Vallejo officials reported that a natural gas explosion injured two maintenance workers employed at Vallejo High School on Nov. 14. The two individuals were working on the heating system in a classroom inside a building currently under construction at the time of the incident, authorities said.

According to authorities, the school’s gas service had been switched off for nearly three months leading up to the time of the explosion. This was due to the Aug. 24 earthquake that took place in nearby American Canyon, which registered a magnitude of 6.0 on the Richter scale.

Reportedly, no students were in the building when the explosion occurred. According to the Vallejo City Unified School District, students were evacuated from the school immediately following the explosion. The school’s other buildings reopened and resumed classes within a few hours, however. According to officials, the affected building will not open again until the damage caused by the explosion is fully repaired.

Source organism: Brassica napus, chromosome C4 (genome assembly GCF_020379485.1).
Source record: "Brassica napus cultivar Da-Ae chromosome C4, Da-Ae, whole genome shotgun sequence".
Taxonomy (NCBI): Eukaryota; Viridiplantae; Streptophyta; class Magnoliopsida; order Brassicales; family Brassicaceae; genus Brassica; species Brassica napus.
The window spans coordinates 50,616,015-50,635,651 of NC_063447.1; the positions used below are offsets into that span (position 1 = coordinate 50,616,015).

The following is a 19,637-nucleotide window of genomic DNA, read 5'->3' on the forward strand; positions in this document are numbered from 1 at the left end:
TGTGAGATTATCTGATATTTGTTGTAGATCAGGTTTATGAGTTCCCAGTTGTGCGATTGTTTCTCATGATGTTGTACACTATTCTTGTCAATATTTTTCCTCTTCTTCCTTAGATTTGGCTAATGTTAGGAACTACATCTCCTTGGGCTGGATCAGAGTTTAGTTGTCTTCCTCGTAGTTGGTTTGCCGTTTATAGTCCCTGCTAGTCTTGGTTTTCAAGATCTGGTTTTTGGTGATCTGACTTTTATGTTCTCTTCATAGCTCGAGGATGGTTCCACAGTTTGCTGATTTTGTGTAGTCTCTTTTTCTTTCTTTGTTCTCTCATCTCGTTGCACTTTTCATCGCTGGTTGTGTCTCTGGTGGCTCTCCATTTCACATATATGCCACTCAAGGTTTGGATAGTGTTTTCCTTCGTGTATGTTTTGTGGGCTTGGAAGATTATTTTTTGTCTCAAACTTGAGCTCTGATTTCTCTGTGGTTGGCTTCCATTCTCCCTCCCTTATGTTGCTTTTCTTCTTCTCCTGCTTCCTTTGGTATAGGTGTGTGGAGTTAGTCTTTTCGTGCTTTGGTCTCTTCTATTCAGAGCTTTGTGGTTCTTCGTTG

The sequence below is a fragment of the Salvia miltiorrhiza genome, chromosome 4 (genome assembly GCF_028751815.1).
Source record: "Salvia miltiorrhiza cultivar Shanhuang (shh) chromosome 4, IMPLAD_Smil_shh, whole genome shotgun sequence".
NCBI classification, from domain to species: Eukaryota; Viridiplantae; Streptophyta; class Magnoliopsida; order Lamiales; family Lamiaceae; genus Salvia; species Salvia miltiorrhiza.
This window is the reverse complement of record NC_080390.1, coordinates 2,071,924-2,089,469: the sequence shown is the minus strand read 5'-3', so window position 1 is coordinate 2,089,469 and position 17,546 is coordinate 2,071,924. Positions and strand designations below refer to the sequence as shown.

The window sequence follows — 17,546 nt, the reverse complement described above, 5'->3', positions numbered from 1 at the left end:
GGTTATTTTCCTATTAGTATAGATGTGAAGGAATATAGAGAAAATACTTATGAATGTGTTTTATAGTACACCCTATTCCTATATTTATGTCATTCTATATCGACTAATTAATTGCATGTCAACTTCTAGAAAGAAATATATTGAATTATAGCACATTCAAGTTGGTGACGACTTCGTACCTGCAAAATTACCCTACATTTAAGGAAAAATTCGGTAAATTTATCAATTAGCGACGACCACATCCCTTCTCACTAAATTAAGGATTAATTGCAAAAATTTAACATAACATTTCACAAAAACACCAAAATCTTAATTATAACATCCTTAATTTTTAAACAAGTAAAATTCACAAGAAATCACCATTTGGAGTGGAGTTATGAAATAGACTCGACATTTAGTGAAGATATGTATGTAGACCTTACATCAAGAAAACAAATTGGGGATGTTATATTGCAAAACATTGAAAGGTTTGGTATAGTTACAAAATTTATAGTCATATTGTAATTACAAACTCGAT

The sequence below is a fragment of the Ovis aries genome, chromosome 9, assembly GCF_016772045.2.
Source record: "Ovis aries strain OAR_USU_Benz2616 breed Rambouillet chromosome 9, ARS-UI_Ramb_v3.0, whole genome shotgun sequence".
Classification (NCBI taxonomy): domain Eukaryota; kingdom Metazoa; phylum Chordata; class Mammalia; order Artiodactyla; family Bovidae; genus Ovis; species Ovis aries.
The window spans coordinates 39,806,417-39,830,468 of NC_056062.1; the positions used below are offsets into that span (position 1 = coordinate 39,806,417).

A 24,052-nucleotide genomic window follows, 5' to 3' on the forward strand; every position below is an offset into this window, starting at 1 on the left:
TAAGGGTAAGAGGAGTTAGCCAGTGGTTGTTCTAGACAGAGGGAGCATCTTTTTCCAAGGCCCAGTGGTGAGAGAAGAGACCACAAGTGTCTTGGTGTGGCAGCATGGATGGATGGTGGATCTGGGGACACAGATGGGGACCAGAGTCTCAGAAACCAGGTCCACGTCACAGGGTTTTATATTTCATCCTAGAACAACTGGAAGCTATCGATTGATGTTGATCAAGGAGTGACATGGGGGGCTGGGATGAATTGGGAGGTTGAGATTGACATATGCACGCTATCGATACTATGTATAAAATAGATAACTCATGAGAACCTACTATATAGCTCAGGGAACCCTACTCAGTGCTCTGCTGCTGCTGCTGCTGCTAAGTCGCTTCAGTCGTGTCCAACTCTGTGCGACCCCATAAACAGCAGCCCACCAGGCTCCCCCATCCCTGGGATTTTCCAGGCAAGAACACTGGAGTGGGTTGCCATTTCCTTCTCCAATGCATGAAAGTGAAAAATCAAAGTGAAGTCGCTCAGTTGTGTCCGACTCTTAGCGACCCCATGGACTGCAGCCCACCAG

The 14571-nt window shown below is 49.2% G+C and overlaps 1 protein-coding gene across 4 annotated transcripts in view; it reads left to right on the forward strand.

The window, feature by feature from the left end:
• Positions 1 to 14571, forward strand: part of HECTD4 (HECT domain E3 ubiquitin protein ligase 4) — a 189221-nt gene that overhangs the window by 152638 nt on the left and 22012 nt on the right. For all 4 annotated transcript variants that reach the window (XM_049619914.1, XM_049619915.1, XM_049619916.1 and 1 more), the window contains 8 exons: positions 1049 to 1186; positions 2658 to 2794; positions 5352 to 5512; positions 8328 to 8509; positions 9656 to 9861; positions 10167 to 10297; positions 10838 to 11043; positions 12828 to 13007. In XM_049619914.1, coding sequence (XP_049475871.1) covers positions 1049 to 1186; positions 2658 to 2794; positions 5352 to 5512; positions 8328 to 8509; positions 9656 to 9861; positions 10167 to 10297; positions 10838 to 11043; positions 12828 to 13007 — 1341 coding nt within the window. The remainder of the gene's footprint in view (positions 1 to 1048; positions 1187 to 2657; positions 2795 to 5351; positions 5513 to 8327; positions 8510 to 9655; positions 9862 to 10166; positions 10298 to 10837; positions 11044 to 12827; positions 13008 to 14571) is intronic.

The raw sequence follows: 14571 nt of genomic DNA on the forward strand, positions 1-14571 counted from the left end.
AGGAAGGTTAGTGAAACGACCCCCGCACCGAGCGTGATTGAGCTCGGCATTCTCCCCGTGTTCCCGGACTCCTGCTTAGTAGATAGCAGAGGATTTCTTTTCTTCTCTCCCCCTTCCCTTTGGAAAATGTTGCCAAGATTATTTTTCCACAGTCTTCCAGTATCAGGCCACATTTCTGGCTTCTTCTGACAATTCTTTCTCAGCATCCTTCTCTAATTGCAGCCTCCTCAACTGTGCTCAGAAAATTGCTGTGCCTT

Following a workplace accident like this, filing for workers’ compensation may be a viable recourse for the injured parties. While higher settlements might possibly be obtained through a personal injury claim filed in civil court, such a lawsuit requires either proof of employer negligence or the clear fault of a third party. A workers’ compensation case requires no such proof.

In any event, workers injured during worksite incidents often retain the counsel and guidance of an attorney, who may help file and facilitate a workers’ compensation claim. Should a dispute arise concerning the claim, the lawyer may represent the injured worker’s interests. Following a successful claim, injured workers may receive medical and wage-loss benefits.

Source: News 10, “Natural gas explosion at Vallejo High School injures 2 workers”, Stephanie Liebergen, November 14, 2014